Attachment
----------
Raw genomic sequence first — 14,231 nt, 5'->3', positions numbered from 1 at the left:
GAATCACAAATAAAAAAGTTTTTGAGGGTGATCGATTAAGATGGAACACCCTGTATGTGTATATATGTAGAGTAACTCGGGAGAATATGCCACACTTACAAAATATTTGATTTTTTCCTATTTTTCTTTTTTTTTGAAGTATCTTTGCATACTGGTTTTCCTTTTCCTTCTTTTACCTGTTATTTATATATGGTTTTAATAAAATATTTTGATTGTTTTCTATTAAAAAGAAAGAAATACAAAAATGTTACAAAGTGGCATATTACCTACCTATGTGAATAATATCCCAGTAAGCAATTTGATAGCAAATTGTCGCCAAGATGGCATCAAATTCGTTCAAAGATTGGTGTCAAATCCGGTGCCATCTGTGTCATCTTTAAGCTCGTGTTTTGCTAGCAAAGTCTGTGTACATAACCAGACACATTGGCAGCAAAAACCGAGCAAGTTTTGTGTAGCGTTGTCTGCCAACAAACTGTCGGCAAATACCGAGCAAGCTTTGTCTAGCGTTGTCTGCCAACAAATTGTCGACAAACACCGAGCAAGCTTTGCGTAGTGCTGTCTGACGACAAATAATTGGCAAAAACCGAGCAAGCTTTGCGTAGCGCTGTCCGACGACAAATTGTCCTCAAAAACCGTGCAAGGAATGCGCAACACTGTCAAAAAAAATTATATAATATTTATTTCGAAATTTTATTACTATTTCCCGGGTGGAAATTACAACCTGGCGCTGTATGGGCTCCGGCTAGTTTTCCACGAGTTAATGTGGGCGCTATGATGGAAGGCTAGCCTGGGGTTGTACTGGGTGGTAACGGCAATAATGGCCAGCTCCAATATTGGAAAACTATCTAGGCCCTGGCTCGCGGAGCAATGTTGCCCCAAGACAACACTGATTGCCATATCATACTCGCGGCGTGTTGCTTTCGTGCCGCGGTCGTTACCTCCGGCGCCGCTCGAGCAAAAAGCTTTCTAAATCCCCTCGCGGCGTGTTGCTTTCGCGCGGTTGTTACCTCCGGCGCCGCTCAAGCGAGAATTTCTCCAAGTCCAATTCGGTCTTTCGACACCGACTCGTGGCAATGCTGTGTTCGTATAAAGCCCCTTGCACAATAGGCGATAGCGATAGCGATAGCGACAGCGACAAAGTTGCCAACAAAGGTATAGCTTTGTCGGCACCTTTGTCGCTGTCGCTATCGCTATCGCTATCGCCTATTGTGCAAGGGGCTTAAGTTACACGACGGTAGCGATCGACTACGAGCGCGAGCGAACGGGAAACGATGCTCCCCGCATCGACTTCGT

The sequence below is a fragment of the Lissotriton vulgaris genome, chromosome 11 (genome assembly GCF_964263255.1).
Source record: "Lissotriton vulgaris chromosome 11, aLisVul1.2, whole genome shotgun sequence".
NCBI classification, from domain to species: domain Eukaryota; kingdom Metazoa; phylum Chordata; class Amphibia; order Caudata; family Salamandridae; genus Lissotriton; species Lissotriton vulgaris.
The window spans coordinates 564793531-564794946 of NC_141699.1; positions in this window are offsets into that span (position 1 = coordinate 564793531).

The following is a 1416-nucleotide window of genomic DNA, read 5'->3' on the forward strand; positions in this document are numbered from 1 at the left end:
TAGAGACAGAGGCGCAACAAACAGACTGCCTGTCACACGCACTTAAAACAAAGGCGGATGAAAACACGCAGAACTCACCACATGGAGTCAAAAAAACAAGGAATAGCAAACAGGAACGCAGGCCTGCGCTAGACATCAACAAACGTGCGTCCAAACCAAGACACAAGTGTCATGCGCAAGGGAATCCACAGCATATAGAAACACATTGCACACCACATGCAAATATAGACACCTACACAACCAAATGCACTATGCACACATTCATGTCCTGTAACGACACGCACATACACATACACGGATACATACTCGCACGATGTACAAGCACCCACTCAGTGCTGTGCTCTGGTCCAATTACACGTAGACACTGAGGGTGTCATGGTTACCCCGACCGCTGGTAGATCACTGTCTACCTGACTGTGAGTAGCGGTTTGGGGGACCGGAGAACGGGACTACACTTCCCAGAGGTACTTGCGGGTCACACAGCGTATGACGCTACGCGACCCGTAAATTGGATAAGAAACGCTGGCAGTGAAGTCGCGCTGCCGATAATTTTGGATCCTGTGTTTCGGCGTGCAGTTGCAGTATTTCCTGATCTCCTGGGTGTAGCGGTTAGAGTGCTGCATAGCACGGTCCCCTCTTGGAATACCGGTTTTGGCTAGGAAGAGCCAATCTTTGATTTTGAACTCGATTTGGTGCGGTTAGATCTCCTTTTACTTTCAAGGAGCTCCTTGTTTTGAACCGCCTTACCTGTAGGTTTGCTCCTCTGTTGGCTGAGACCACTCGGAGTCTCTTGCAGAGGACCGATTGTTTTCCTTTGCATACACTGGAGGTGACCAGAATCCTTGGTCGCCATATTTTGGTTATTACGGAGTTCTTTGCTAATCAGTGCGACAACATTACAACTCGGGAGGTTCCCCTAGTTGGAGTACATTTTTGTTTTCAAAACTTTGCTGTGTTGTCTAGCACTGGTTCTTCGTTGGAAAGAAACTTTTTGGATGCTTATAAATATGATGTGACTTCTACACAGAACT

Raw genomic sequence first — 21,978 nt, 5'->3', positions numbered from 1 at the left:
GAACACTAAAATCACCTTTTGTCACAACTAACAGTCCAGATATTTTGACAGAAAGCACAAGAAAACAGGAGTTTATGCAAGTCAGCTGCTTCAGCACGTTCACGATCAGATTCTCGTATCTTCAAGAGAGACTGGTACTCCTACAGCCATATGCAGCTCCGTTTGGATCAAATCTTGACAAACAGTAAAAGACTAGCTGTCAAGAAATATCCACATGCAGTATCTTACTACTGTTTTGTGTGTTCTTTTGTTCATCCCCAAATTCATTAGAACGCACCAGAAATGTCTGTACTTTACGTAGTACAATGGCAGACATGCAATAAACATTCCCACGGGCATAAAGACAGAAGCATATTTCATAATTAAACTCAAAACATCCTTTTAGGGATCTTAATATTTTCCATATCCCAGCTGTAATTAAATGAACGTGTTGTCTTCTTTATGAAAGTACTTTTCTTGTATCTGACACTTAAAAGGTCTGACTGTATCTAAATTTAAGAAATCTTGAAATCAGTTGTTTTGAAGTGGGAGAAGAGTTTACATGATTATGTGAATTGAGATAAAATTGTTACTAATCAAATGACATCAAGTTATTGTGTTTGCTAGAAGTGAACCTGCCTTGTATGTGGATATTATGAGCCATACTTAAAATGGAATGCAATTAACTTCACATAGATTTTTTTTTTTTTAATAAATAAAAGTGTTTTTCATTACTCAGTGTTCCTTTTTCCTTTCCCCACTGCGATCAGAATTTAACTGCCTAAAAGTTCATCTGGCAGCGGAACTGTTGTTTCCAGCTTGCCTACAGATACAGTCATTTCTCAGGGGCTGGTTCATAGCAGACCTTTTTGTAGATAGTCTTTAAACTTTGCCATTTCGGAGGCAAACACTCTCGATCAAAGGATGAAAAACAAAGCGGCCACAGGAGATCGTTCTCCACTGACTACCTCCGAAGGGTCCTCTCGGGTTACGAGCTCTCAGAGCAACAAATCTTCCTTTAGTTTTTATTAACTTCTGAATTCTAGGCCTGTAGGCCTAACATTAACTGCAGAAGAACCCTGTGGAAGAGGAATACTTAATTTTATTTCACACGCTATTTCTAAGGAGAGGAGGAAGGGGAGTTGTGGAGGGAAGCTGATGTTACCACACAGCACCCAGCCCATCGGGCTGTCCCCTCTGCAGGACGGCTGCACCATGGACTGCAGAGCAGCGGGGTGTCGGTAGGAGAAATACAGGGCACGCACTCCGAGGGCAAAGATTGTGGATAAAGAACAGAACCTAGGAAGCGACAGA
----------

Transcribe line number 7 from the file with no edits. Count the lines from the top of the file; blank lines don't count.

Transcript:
The following is a 1416-nucleotide window of genomic DNA, read 5'->3' on the forward strand; positions in this document are numbered from 1 at the left end: